As a U.S. senator, Kerry has fought for years to help fellow veterans suffering from cancer, nerve and skin disorders and other diseases linked by medical science to chemical dioxins contained in Agent Orange. He was a chief sponsor of the 1991 legislation that now affords some 10,000 exposed veterans up to $2,300 a month for various disabilities. Kerry recently tried unsuccessfully to help Tommy (Trees) Forrest, who served on different boats but in the same combat area, to win benefits for cancers growing on his liver. "I personally observed the spraying of Agent Orange," Kerry wrote in a letter to Veterans Affairs on June 25, 2003. "I hereby testify with absolute certainty that Thomas G. Forrest and anyone else in that area of operations were definitely exposed to Agent Orange." On the same day, he wrote the same testimonial for one of his closest friends, Giles Whitcomb, a Naval Intelligence officer who served with Kerry in the delta and died last year of lymphoma.
Kerry himself was successfully operated on last year to have his cancerous prostate removed. Did Agent Orange put him at risk? Is he still at risk because of his exposure to the toxic chemical? "I presumed and I still presume, it is my belief that my particular cancer was hereditary and part of my genes," Kerry told NEWSWEEK. "It's gone now. I'm in perfect health, and I'm not concerned about something." Kerry's father died of prostate cancer at the age of 85, and doctors often look first at hereditary factors to predict a patient's risk. About one in six American men gets prostate cancer; roughly a quarter of them between the ages of 55 and 64 (Kerry is 60). The survival rate for those, like Kerry, whose cancer is caught early and undergo surgery is very high.
Still, prostate cancer is one of roughly a dozen diseases that the VA now considers "presumptive" evidence of exposure to Agent Orange. In 1996, the VA began compensating any vet diagnosed with prostate cancer on the ground that it may have been caused by Agent Orange. According to the VA, Kerry himself is entitled to receive Agent Orange benefits, but the wealthy Kerry has not asked for them.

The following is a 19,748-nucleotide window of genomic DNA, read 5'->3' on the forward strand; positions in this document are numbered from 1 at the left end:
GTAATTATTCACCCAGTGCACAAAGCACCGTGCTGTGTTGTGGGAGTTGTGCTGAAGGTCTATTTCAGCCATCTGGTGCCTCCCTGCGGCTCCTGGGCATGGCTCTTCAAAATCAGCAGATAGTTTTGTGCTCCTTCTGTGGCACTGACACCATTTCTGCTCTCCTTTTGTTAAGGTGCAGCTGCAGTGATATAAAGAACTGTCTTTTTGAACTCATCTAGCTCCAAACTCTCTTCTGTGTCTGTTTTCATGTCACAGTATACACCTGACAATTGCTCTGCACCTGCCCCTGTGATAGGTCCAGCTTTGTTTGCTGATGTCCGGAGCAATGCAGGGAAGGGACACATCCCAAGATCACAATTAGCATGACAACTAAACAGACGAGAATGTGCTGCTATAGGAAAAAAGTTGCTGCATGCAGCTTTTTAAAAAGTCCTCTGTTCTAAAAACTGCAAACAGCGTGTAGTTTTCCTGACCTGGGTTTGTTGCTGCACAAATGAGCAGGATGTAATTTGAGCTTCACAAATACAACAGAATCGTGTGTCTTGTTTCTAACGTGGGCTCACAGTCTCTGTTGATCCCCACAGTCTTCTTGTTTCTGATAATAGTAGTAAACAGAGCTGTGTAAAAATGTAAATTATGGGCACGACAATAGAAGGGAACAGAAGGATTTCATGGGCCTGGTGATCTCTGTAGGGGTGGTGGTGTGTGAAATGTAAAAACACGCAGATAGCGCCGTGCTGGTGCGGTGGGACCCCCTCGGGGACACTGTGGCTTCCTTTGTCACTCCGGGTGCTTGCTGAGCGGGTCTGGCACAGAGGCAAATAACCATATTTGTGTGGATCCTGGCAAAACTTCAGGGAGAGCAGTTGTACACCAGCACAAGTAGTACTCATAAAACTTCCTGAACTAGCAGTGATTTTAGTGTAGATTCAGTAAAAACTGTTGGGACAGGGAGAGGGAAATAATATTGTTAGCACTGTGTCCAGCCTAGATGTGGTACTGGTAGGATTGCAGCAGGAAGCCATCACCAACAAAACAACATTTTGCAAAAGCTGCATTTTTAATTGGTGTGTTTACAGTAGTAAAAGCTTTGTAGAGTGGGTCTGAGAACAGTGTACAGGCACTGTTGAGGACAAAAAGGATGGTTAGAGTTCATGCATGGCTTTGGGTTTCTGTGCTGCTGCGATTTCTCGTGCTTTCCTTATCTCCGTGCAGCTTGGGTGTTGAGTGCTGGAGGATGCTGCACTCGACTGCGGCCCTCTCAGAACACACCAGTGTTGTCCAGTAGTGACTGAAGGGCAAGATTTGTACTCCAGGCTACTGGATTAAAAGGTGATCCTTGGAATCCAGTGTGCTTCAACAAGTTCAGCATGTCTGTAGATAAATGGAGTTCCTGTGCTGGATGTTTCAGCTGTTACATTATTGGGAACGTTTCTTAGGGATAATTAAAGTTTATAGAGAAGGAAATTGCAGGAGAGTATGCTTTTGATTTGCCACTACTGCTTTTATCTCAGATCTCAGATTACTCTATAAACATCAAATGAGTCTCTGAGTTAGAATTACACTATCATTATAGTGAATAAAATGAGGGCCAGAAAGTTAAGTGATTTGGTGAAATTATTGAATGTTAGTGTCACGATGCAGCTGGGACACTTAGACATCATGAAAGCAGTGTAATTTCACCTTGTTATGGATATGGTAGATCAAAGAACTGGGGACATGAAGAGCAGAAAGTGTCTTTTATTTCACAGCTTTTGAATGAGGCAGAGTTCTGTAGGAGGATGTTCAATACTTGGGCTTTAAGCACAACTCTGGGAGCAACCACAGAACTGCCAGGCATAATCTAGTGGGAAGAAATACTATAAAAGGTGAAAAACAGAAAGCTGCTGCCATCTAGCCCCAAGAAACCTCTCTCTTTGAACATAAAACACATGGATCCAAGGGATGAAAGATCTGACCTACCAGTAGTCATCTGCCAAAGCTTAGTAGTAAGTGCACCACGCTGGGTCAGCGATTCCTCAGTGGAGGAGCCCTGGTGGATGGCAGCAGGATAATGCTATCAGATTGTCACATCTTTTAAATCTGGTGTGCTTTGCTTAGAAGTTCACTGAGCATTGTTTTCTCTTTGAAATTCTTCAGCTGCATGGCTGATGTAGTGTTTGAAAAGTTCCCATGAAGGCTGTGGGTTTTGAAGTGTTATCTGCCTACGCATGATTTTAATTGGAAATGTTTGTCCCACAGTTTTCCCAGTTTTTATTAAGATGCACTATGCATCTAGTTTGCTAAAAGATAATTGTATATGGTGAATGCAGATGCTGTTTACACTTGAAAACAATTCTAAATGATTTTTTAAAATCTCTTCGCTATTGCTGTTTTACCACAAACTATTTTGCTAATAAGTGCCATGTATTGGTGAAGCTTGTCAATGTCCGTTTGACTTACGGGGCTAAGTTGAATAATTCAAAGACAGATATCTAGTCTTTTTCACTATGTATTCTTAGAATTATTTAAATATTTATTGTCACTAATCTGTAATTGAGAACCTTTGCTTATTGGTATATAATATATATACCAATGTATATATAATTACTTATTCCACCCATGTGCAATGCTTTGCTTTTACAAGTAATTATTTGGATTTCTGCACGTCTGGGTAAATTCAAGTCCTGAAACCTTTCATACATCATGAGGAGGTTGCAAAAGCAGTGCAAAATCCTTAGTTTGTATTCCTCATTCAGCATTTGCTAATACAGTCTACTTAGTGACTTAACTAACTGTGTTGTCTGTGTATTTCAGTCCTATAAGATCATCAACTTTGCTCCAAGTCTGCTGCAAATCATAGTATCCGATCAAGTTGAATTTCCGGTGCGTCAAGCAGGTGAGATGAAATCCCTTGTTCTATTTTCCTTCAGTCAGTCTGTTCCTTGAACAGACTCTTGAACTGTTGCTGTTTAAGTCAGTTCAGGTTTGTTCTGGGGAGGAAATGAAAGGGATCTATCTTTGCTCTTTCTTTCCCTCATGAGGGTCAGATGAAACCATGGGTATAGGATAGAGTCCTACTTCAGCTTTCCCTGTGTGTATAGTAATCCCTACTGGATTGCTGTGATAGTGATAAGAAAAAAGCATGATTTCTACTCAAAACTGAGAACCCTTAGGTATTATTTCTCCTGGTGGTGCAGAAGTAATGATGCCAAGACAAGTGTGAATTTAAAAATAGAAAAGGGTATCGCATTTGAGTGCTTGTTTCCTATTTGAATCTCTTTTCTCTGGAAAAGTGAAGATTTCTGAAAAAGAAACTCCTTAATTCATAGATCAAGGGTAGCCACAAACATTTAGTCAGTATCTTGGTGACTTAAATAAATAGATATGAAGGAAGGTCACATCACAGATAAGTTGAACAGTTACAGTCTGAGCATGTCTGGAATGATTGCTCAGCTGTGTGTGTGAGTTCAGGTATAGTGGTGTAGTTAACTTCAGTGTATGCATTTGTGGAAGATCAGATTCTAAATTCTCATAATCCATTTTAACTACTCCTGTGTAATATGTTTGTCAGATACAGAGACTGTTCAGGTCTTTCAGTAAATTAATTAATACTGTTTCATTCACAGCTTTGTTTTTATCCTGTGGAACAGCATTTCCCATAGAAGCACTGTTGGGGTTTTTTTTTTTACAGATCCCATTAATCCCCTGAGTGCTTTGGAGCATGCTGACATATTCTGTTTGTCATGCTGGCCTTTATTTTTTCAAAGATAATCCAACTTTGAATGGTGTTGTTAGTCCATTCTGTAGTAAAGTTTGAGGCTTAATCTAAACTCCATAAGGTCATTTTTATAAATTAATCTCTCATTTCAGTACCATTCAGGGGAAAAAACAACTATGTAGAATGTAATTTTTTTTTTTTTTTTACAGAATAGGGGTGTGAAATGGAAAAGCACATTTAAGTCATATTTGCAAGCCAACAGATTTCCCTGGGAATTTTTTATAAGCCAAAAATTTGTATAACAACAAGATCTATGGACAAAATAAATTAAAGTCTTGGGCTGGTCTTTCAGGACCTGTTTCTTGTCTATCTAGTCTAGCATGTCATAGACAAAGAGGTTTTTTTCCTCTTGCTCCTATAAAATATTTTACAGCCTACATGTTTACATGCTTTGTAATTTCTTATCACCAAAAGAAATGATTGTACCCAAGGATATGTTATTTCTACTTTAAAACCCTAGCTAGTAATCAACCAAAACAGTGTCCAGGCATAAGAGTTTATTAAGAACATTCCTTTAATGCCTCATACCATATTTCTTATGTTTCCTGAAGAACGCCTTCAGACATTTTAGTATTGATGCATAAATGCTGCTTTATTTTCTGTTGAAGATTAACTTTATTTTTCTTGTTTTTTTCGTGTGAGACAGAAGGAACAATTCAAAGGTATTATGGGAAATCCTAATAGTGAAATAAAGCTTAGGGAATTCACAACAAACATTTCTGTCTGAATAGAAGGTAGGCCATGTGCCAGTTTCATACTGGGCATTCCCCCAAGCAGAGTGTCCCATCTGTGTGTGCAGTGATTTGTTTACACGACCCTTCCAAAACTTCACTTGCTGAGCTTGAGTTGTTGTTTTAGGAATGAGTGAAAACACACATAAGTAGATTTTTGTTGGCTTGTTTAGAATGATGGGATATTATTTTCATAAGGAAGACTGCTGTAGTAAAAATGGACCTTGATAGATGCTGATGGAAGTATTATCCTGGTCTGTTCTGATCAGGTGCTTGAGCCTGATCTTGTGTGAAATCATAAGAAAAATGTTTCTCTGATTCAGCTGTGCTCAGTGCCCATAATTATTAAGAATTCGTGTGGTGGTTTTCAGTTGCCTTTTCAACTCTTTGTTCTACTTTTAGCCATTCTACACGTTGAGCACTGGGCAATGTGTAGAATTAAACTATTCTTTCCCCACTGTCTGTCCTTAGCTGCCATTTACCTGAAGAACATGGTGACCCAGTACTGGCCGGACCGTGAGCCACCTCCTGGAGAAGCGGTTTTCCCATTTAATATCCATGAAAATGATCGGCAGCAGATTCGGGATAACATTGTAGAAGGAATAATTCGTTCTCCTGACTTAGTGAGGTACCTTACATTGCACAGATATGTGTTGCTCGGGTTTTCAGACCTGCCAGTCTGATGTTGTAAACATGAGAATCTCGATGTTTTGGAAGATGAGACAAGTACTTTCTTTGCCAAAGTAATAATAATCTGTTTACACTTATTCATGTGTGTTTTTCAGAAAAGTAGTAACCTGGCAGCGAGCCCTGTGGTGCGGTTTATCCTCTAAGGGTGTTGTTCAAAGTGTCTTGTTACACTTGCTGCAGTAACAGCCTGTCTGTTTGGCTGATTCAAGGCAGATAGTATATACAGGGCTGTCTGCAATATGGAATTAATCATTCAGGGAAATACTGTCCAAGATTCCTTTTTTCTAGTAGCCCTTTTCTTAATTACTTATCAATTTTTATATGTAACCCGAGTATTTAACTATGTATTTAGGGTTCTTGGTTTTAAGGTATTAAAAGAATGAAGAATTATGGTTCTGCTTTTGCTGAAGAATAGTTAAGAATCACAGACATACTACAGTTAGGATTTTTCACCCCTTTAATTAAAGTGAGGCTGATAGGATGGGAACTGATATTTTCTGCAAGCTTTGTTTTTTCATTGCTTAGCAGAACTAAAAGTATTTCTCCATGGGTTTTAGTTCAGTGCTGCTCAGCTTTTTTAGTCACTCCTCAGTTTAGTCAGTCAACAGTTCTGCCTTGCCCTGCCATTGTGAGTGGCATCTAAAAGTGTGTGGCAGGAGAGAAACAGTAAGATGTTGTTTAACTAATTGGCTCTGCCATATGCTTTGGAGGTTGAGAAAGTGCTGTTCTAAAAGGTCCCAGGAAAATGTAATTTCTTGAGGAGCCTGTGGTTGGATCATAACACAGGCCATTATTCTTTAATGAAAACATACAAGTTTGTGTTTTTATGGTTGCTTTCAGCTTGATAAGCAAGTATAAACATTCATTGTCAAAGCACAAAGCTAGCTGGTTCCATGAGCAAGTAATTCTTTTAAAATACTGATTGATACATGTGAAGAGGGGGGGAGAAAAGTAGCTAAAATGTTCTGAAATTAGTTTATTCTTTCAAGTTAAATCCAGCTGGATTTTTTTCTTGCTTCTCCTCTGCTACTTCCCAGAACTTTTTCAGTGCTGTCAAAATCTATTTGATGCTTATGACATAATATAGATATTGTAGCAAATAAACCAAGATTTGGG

It is impossible to judge the health risks to Kerry or any other veteran, says Dr. David Tollerud, who has overseen several government-sponsored studies on the health effects of Agent Orange, without knowing how often they were exposed, and how directly. A team of researchers at Columbia University has developed a computer model that can be used with detailed military records to assess precise exposure levels. To prepare such an assessment for Kerry, "we'd need the daily log of his Swift Boat," says Jeanne Stellman, a Columbia public-health professor who is overseeing the study. It is significant, she says, that Kerry was in the Mekong Delta, "the most heavily sprayed area in Vietnam, particularly in 1968 and 1969." On the other hand, Spellman cautions, from a purely statistical viewpoint, Kerry stands a greater risk of getting assassinated than getting cancer as a result of his exposure to Agent Orange.